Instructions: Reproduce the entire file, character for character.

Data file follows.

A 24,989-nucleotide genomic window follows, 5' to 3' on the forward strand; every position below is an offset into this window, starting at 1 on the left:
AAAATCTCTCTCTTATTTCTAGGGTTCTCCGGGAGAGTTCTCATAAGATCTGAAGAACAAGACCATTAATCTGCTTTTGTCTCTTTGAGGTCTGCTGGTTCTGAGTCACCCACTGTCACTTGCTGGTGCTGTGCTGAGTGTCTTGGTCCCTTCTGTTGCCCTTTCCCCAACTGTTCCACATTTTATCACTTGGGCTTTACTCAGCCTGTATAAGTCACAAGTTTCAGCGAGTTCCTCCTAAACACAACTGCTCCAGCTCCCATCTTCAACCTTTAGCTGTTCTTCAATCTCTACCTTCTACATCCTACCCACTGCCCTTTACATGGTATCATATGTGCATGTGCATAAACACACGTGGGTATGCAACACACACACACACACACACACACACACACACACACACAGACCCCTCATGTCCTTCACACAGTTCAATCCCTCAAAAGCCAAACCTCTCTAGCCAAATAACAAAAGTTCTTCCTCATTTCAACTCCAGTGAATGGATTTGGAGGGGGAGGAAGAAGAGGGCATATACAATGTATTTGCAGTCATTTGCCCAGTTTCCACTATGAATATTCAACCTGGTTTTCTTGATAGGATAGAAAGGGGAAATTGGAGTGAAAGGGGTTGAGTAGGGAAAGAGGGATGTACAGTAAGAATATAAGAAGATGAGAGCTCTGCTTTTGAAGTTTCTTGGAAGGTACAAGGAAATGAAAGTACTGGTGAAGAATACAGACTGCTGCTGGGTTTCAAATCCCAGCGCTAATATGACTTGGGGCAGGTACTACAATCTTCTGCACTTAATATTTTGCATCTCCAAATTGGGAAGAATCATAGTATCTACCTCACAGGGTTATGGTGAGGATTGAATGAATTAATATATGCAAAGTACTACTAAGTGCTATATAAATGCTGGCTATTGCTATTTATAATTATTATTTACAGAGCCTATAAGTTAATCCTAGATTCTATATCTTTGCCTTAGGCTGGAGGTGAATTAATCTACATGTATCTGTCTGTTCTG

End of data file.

A 24,989-nucleotide genomic window follows, 5' to 3' on the forward strand; every position below is an offset into this window, starting at 1 on the left:
AAAATCTCTCTCTTATTTCTAGGGTTCTCCGGGAGAGTTCTCATAAGATCTGAAGAACAAGACCATTAATCTGCTTTTGTCTCTTTGAGGTCTGCTGGTTCTGAGTCACCCACTGTCACTTGCTGGTGCTGTGCTGAGTGTCTTGGTCCCTTCTGTTGCCCTTTCCCCAACTGTTCCACATTTTATCACTTGGGCTTTACTCAGCCTGTATAAGTCACAAGTTTCAGCGAGTTCCTCCTAAACACAACTGCTCCAGCTCCCATCTTCAACCTTTAGCTGTTCTTCAATCTCTACCTTCTACATCCTACCCACTGCCCTTTACATGGTATCATATGTGCATGTGCATAAACACACGTGGGTATGCAACACACACACACACACACACACACACACACACACACACAGACCCCTCATGTCCTTCACACAGTTCAATCCCTCAAAAGCCAAACCTCTCTAGCCAAATAACAAAAGTTCTTCCTCATTTCAACTCCAGTGAATGGATTTGGAGGGGGAGGAAGAAGAGGGCATATACAATGTATTTGCAGTCATTTGCCCAGTTTCCACTATGAATATTCAACCTGGTTTTCTTGATAGGATAGAAAGGGGAAATTGGAGTGAAAGGGGTTGAGTAGGGAAAGAGGGATGTACAGTAAGAATATAAGAAGATGAGAGCTCTGCTTTTGAAGTTTCTTGGAAGGTACAAGGAAATGAAAGTACTGGTGAAGAATACAGACTGCTGCTGGGTTTCAAATCCCAGCGCTAATATGACTTGGGGCAGGTACTACAATCTTCTGCACTTAATATTTTGCATCTCCAAATTGGGAAGAATCATAGTATCTACCTCACAGGGTTATGGTGAGGATTGAATGAATTAATATATGCAAAGTACTACTAAGTGCTATATAAATGCTGGCTATTGCTATTTATAATTATTATTTACAGAGCCTATAAGTTAATCCTAGATTCTATATCTTTGCCTTAGGCTGGAGGTGAATTAATCTACATGTATCTGTCTGTTCTG